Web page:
Bill Marler is a food poisoning attorney who champions the cause of children and other people sickened by E. coli, Salmonella and other foodborne illness across the US. Continue reading…
Ashley Armstrong - The 2006 Dole Spinach E. coli Outbreak
On August 26, 2007, the Armstrong family became victims of the 2006 dole baby spinach outbreak when the family had a spinach salad for dinner. A little over a week later, Isabella (6) and Ashley (3) began to experience severe diarrhea. While Isabella recovered relatively quickly, Ashley became severely dehydrated and was admitted to the hospital. There, her infection developed into hemolytic uremic syndrome (HUS), a serious and potentially fatal complication of E. coli poisoning. Her small body became swollen with the fluids her kidneys couldn’t eliminate, and she was kept on constant dialysis for almost six weeks.
After she was discharged from the hospital, Ashley remained on dialysis until finally, after four months, it was discontinued. By the end of January, her kidney function, while far from normal, had improved enough for her peritoneal dialysis catheter to finally be removed.
Ashley was one of 204 people affected by an outbreak of E. coli O157:H7 resulting from contaminated bags of Dole baby spinach. The spinach was recalled on September 14, 2006. It was eventually traced back to Natural Selection Foods in Salinas Valley, CA.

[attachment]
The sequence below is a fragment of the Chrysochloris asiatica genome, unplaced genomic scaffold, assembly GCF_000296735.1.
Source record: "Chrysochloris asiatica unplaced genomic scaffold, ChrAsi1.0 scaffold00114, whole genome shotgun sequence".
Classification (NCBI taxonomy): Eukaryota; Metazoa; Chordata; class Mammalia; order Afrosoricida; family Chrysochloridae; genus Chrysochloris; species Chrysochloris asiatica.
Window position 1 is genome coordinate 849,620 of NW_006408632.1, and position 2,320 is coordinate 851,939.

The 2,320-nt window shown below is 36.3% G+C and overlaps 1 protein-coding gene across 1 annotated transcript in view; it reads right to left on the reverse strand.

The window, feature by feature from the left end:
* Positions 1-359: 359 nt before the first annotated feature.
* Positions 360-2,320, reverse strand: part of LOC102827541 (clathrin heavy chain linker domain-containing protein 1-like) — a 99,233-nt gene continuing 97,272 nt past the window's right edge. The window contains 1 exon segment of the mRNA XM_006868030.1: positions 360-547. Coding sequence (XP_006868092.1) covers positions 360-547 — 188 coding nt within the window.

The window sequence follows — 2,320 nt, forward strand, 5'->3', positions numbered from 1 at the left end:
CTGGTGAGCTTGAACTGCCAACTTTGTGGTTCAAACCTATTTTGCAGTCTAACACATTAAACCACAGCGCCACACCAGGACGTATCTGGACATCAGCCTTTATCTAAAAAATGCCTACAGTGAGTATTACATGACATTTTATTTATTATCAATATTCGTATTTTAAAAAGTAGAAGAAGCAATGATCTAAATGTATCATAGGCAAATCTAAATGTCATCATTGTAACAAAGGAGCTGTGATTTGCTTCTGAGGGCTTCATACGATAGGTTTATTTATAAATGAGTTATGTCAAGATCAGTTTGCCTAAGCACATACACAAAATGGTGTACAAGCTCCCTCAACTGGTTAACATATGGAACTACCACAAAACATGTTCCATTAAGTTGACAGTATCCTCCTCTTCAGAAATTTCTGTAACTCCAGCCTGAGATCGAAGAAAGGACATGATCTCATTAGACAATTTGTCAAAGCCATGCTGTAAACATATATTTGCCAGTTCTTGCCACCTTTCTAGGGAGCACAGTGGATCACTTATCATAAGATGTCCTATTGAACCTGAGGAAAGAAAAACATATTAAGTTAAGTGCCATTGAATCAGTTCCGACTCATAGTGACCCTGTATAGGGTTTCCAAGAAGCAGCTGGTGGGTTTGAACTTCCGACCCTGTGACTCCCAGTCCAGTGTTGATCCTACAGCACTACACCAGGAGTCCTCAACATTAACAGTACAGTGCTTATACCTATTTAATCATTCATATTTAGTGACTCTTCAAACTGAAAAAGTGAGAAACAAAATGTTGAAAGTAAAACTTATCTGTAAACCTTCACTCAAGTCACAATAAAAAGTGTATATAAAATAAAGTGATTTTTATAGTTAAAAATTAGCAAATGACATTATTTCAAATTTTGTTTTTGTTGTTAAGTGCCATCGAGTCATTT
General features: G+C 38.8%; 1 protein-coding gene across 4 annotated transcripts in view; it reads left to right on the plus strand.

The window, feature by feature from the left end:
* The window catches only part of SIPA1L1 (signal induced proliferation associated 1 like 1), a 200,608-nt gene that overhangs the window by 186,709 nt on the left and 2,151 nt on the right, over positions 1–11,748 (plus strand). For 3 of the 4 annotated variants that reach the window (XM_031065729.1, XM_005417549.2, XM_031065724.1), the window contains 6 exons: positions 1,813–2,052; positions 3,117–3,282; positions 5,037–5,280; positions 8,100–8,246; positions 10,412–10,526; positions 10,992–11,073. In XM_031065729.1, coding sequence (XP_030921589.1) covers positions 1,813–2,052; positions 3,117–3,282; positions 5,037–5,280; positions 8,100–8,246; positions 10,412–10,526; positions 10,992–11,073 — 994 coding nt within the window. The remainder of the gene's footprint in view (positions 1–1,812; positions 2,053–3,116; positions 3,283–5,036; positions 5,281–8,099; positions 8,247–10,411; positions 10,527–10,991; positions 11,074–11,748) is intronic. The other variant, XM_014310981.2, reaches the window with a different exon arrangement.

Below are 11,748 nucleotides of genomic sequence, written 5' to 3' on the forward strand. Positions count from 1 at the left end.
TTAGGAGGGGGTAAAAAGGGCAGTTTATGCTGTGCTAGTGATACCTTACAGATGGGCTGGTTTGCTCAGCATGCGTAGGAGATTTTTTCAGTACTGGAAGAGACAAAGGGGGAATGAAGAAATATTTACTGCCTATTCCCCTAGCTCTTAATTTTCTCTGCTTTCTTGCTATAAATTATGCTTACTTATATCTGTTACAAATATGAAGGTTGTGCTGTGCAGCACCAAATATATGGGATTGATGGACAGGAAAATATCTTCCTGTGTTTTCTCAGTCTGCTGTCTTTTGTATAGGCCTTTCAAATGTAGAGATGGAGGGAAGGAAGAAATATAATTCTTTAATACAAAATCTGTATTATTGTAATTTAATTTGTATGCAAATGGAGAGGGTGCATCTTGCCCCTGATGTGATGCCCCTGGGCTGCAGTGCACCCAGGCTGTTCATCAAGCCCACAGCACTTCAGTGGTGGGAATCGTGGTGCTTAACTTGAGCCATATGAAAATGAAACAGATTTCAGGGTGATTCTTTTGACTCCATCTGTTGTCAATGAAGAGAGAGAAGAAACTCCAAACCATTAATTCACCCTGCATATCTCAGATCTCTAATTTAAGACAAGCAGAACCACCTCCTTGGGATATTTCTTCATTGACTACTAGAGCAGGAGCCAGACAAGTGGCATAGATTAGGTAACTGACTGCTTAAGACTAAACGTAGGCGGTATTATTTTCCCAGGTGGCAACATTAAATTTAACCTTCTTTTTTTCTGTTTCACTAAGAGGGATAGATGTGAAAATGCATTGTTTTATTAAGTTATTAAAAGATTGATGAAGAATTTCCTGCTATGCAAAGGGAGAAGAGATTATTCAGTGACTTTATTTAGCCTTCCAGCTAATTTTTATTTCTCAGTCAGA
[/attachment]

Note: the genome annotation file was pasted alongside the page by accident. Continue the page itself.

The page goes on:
Ashley’s E. coli infection and HUS drastically altered her future. She will require multiple kidney transplants, which her body will become increasingly likely to resist, and she will require dialysis multiple times throughout her life. She is also at a higher risk of weak bones, short stature, high blood pressure, heart attacks and cancer.
Marler Clark represented Ashley and Isabella Armstrong and 92 other victims of the 2006 spinach E. coli outbreak. All claims were resolved successfully. To read more about the lawsuits and litigation resulting from the 2006 spinach E. coli outbreak, visit the Marler Clark Website.